News National Australian faces hard labour in North Korea

Australian faces hard labour in North Korea

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An Australian Christian missionary being detained in North Korea left religious pamphlets in a Buddhist temple, his travel companion says.

John Short, 75, arrived in Pyongyang on Saturday and was taken from his hotel by local police days later.

His companion Wang Chong told the ABC Mr Short left pamphlets promoting Christianity at the temple during a tour.

Mr Short’s local tour guide slater reported his actions, which would be in breach of strict laws against spreading religious material, to the North Korean authorities.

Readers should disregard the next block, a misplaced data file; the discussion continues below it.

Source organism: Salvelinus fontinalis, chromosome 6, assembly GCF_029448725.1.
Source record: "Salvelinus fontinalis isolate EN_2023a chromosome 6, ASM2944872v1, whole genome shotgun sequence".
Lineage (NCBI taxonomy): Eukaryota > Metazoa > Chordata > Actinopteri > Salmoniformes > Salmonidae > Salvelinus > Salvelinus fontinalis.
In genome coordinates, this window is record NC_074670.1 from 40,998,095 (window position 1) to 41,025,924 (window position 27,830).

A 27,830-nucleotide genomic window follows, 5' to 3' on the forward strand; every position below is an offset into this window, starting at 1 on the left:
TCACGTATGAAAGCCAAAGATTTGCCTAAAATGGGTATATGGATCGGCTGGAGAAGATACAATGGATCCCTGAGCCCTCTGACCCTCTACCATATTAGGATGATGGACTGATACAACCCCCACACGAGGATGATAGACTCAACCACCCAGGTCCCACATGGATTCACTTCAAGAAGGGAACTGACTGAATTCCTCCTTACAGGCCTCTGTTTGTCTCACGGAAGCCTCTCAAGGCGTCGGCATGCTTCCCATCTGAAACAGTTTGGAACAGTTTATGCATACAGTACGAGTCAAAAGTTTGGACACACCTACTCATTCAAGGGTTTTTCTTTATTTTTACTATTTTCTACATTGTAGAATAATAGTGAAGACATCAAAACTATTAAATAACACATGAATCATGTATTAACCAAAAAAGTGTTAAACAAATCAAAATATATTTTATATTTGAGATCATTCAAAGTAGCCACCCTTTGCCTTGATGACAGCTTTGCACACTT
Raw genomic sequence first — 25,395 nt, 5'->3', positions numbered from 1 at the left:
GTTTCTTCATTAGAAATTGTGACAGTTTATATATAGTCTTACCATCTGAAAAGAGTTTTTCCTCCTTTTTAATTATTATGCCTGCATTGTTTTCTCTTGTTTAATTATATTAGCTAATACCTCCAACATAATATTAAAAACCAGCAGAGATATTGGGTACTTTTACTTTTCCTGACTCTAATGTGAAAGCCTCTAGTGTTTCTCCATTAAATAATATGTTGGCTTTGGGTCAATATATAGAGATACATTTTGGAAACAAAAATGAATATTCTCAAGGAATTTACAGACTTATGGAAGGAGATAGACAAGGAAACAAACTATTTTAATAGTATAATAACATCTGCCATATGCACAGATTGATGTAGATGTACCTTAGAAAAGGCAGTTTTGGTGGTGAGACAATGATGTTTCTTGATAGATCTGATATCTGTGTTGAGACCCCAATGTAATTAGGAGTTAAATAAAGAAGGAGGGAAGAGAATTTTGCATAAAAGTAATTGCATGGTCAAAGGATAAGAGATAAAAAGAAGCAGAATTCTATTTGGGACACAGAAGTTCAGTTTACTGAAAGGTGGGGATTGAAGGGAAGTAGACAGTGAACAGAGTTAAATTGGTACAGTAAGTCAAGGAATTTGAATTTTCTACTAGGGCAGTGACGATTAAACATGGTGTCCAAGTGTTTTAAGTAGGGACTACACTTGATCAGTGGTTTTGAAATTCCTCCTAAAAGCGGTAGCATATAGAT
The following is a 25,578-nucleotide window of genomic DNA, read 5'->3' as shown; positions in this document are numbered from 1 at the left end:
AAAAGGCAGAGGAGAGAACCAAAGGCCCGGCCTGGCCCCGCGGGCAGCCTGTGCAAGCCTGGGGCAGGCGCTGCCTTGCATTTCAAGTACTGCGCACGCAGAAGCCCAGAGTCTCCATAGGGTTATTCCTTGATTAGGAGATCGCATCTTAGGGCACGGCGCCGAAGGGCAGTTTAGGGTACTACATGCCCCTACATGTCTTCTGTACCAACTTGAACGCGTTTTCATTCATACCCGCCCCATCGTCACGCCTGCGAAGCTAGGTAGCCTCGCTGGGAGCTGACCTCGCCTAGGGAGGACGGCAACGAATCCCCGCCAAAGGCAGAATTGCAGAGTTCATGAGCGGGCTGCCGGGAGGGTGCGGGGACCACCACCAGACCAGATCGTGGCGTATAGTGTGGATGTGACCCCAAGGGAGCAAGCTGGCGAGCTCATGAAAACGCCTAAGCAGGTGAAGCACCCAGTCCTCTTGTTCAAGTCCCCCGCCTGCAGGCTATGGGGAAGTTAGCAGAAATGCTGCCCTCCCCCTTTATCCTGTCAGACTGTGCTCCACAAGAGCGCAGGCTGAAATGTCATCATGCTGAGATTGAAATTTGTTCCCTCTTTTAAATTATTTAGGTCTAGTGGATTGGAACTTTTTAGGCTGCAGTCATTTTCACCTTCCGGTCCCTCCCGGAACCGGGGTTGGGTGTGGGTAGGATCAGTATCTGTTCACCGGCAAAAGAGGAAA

The Chinese travel company, which booked Mr Short’s trip, said it had been told he had admitted to travelling to North Korean for for purposes other than tourism.

He had missed a planned visit of local sites with the tour company on the third day of the trip.

“So the North Koreans could’ve become even more suspicious that he wasn’t there as a tourist,” BTG employee Han Weiping told the ABC.

Mr Short’s wife, Karen, says her husband could be sentenced to hard labour for possession of illegal materials.

She told AAP her husband went to Pyongyang because he wanted to help locals in “a dark and difficult place”.

The Department of Foreign Affairs and Trade has told Mrs Short her husband’s consular case is “different and difficult”.

It’s in contact with Swedish authorities, who handle Australia’s consular interests in North Korea, to confirm Mr Short’s well-being.

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